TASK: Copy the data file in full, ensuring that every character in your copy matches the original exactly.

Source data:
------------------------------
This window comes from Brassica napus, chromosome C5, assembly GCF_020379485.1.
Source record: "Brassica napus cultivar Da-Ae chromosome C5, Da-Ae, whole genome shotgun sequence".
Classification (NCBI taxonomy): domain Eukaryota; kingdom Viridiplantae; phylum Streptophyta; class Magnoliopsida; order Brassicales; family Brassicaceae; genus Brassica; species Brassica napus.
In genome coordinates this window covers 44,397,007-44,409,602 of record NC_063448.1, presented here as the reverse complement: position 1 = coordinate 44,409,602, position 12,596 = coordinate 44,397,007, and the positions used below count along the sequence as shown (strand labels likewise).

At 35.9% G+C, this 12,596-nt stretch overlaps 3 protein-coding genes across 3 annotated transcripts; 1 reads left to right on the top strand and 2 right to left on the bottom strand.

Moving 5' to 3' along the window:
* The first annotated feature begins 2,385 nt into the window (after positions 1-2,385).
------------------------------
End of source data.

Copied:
This window comes from Brassica napus, chromosome C5, assembly GCF_020379485.1.
Source record: "Brassica napus cultivar Da-Ae chromosome C5, Da-Ae, whole genome shotgun sequence".
Classification (NCBI taxonomy): domain Eukaryota; kingdom Viridiplantae; phylum Streptophyta; class Magnoliopsida; order Brassicales; family Brassicaceae; genus Brassica; species Brassica napus.
In genome coordinates this window covers 44,397,007-44,409,602 of record NC_063448.1, presented here as the reverse complement: position 1 = coordinate 44,409,602, position 12,596 = coordinate 44,397,007, and the positions used below count along the sequence as shown (strand labels likewise).

At 35.9% G+C, this 12,596-nt stretch overlaps 3 protein-coding genes across 3 annotated transcripts; 1 reads left to right on the top strand and 2 right to left on the bottom strand.

Moving 5' to 3' along the window:
* The first annotated feature begins 2,385 nt into the window (after positions 1-2,385).